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 /* Soot - a J*va Optimization Framework
  * Copyright (C) 2003 Ondrej Lhotak
  *
  * This library is free software; you can redistribute it and/or
  * modify it under the terms of the GNU Lesser General Public
  * License as published by the Free Software Foundation; either
  * version 2.1 of the License, or (at your option) any later version.
  *
  * This library is distributed in the hope that it will be useful,
 * but WITHOUT ANY WARRANTY; without even the implied warranty of
 * MERCHANTABILITY or FITNESS FOR A PARTICULAR PURPOSE.  See the GNU
 * Lesser General Public License for more details.
 *
 * You should have received a copy of the GNU Lesser General Public
 * License along with this library; if not, write to the
 * Free Software Foundation, Inc., 59 Temple Place - Suite 330,
 * Boston, MA 02111-1307, USA.
 */
/*
 * Modified by the Sable Research Group and others 1997-1999.  
 * See the 'credits' file distributed with Soot for the complete list of
 * contributors.  (Soot is distributed at http://www.sable.mcgill.ca/soot)
 */
package soot.grimp;
import soot.*;

Provides static helper methods to indicate if parenthesization is required. If your sub-expression has strictly higher precedence than you, then no brackets are required: 2 + (4 * 5) = 2 + 4 * 5 is unambiguous, because * has precedence 800 and + has precedence 700. If your subexpression has lower precedence than you, then brackets are required; otherwise you will bind to your grandchild instead of the subexpression. 2 * (4 + 5) without brackets would mean (2 * 4) + 5. For a binary operation, if your left sub-expression has the same precedence as you, no brackets are needed, since binary operations are all left-associative. If your right sub-expression has the same precedence than you, then brackets are needed to reproduce the parse tree (otherwise, parsing will give e.g. (2 + 4) + 5 instead of the 2 + (4 + 5) that you had to start with.) This is OK for integer addition and subtraction, but not OK for floating point multiplication. To be safe, let's put the brackets on. For the high-precedence operations, I've assigned precedences of 950 to field reads and invoke expressions (.), as well as array reads ([]). I've assigned 850 to cast, newarray and newinvoke. The Dava DCmp?Expr precedences look fishy to me; I've assigned DLengthExpr a precedence of 950, because it looks like it should parse like a field read to me. Basically, the only time I can see that brackets should be required seems to occur when a cast or a newarray occurs as a subexpression of an invoke or field read; hence 850 and 950. -PL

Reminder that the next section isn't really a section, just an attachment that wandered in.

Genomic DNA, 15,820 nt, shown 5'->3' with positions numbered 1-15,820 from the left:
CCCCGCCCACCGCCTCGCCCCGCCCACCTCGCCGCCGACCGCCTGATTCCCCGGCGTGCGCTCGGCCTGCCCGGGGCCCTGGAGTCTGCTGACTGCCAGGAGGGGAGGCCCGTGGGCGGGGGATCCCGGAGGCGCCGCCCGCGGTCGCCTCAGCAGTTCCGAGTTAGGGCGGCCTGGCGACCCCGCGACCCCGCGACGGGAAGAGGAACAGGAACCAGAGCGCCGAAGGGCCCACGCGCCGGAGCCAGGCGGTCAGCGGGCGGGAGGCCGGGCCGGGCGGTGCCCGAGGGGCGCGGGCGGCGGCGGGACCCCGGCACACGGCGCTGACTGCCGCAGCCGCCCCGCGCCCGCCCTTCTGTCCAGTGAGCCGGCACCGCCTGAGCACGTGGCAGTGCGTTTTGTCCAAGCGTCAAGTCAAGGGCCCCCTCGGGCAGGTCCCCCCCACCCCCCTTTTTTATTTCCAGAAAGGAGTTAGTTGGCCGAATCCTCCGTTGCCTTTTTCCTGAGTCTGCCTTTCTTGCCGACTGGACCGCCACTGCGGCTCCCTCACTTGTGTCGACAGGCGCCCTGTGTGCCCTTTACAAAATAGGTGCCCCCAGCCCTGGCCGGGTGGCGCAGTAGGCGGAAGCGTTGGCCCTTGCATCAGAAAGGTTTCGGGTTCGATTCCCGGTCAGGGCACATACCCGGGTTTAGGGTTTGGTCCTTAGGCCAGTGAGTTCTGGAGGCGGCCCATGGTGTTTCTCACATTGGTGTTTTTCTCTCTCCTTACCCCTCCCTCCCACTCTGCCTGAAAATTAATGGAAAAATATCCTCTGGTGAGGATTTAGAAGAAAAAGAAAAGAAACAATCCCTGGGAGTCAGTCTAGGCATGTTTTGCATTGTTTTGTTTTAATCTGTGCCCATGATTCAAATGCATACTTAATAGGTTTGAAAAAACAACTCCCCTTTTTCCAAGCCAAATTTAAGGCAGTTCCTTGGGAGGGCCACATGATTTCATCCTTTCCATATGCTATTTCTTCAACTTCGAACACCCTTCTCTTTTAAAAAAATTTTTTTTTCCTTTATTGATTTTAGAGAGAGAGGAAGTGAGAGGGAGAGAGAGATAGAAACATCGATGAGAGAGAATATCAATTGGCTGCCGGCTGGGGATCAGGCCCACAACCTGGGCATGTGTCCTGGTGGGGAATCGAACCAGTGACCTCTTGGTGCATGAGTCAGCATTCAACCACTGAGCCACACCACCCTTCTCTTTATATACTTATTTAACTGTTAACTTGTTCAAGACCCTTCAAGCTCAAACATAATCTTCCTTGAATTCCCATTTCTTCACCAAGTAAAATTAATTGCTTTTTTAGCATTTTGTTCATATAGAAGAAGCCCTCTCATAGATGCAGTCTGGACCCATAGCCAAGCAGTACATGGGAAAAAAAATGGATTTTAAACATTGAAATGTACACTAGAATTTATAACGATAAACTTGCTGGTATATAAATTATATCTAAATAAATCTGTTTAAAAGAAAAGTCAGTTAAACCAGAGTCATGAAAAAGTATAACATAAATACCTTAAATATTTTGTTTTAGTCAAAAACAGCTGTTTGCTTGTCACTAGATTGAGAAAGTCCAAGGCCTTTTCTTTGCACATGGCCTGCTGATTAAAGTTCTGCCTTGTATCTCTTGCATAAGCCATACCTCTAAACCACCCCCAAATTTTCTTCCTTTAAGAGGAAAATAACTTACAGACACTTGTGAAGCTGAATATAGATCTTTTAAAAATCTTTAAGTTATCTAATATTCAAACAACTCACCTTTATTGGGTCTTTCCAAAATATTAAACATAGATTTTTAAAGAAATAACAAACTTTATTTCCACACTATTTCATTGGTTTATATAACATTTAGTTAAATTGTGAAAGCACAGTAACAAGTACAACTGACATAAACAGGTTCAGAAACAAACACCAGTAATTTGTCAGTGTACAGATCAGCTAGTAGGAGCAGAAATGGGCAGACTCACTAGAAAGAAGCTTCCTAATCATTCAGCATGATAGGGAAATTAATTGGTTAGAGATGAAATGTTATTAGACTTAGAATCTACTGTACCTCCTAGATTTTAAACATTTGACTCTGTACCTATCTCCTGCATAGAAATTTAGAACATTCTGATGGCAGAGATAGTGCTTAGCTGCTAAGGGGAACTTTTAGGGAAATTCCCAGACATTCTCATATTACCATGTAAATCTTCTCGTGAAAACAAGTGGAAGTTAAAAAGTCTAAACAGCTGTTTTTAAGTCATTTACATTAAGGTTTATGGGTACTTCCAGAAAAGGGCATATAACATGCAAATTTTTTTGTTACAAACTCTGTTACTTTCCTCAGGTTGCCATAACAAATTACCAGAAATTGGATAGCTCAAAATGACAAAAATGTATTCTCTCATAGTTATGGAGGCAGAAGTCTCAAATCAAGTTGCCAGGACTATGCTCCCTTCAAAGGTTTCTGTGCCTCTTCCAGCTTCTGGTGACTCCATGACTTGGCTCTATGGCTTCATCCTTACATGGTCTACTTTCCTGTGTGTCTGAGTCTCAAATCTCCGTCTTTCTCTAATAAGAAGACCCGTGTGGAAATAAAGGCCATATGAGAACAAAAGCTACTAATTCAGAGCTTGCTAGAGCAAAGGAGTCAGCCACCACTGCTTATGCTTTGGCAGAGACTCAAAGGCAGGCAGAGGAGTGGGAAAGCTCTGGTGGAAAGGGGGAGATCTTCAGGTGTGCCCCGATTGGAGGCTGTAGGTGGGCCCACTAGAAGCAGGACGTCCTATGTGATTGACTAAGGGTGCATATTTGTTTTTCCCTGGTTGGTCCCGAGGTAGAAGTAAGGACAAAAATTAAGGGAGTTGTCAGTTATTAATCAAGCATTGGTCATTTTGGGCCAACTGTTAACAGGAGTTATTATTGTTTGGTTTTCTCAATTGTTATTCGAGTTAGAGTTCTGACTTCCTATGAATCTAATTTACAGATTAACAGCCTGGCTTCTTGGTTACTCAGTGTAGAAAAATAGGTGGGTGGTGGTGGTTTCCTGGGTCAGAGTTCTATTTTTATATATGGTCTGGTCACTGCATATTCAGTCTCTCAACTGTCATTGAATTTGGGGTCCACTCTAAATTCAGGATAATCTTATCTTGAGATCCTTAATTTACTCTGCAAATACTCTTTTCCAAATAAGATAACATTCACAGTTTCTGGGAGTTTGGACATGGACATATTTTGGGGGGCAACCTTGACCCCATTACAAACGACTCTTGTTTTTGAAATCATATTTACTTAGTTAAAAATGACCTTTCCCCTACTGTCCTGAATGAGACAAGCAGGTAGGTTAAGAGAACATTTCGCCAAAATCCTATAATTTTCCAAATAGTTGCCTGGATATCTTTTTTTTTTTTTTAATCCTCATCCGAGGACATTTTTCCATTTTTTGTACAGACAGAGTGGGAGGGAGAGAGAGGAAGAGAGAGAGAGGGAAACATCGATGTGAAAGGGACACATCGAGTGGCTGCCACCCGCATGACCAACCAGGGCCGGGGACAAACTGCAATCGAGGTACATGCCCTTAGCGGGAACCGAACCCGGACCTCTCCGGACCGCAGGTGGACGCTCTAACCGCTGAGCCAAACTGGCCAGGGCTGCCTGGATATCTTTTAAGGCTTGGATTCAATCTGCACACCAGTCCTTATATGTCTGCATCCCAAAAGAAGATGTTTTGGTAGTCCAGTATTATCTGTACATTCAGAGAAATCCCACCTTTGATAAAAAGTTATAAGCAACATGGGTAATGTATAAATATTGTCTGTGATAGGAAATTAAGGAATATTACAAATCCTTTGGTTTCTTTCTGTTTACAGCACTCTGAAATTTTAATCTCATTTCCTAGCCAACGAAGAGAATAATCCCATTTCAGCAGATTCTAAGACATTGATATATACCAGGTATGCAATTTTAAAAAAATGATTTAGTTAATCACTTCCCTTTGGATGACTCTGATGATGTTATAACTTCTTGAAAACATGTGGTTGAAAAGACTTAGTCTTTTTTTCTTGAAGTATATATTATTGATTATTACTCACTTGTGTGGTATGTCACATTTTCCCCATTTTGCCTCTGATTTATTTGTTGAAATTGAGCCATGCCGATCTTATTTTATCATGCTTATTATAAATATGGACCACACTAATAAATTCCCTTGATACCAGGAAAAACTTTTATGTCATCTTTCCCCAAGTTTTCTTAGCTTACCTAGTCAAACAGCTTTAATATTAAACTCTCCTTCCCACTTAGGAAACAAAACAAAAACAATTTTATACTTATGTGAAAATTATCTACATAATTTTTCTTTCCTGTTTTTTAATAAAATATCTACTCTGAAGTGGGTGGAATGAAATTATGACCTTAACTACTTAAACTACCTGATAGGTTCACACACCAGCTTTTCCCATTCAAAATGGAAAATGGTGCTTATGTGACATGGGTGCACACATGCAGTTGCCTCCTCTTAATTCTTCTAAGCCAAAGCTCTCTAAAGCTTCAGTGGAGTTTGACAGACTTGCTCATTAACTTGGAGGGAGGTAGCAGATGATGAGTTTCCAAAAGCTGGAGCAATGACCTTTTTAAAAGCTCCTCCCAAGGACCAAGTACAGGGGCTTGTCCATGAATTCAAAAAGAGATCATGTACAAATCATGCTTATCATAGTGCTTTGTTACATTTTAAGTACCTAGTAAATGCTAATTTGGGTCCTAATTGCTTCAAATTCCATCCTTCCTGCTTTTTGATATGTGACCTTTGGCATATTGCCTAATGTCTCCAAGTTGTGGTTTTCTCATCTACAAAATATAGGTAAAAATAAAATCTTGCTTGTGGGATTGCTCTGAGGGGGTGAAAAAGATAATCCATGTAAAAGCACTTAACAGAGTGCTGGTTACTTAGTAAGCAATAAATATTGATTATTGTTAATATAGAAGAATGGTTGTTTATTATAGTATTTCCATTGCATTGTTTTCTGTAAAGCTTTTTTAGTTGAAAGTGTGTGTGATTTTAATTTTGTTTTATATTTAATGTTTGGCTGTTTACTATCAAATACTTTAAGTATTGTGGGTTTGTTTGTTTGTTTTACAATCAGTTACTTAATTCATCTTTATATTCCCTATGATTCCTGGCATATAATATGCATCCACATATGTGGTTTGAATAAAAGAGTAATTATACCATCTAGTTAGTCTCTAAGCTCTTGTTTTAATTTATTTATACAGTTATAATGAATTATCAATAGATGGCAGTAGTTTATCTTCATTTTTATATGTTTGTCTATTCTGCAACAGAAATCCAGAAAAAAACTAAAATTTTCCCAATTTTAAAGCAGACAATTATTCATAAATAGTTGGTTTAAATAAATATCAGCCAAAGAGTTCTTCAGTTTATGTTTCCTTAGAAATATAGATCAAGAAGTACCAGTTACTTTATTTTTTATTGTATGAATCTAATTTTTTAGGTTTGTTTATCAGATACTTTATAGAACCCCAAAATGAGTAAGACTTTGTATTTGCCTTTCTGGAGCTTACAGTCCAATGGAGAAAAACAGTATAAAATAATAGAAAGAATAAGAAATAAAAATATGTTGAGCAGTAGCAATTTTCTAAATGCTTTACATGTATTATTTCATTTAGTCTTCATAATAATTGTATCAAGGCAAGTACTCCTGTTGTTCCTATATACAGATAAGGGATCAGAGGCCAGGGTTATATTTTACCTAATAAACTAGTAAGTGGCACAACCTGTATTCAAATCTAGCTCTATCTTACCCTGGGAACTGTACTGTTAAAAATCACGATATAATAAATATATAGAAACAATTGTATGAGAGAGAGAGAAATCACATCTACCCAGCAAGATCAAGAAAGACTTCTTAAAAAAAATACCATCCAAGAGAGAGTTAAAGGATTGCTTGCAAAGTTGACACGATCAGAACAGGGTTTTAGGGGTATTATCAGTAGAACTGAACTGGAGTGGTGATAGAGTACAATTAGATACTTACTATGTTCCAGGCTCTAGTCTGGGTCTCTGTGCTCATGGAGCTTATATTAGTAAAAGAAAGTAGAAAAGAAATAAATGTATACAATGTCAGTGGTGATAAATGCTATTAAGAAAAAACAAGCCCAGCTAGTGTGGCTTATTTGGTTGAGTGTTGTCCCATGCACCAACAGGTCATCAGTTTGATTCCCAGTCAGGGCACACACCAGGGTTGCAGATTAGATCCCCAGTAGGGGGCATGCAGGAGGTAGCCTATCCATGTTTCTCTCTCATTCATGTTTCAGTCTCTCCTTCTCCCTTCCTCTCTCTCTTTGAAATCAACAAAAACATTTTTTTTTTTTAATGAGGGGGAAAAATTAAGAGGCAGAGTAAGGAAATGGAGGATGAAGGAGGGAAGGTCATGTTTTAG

public class PrecedenceTest
    public static boolean needsBracketsValueBox subExprBoxValue expr ) {
        Value sub = subExprBox.getValue();
        if( !(sub instanceof Precedence) ) return false;
        Precedence subP = (Precedencesub;
        Precedence exprP = (Precedenceexpr;
        return subP.getPrecedence() < exprP.getPrecedence();
    }
    public static boolean needsBracketsRightValueBox subExprBoxValue expr ) {
        Value sub = subExprBox.getValue();
        if( !(sub instanceof Precedence) ) return false;
        Precedence subP = (Precedencesub;
        Precedence exprP = (Precedenceexpr;
        return subP.getPrecedence() <= exprP.getPrecedence();
    }
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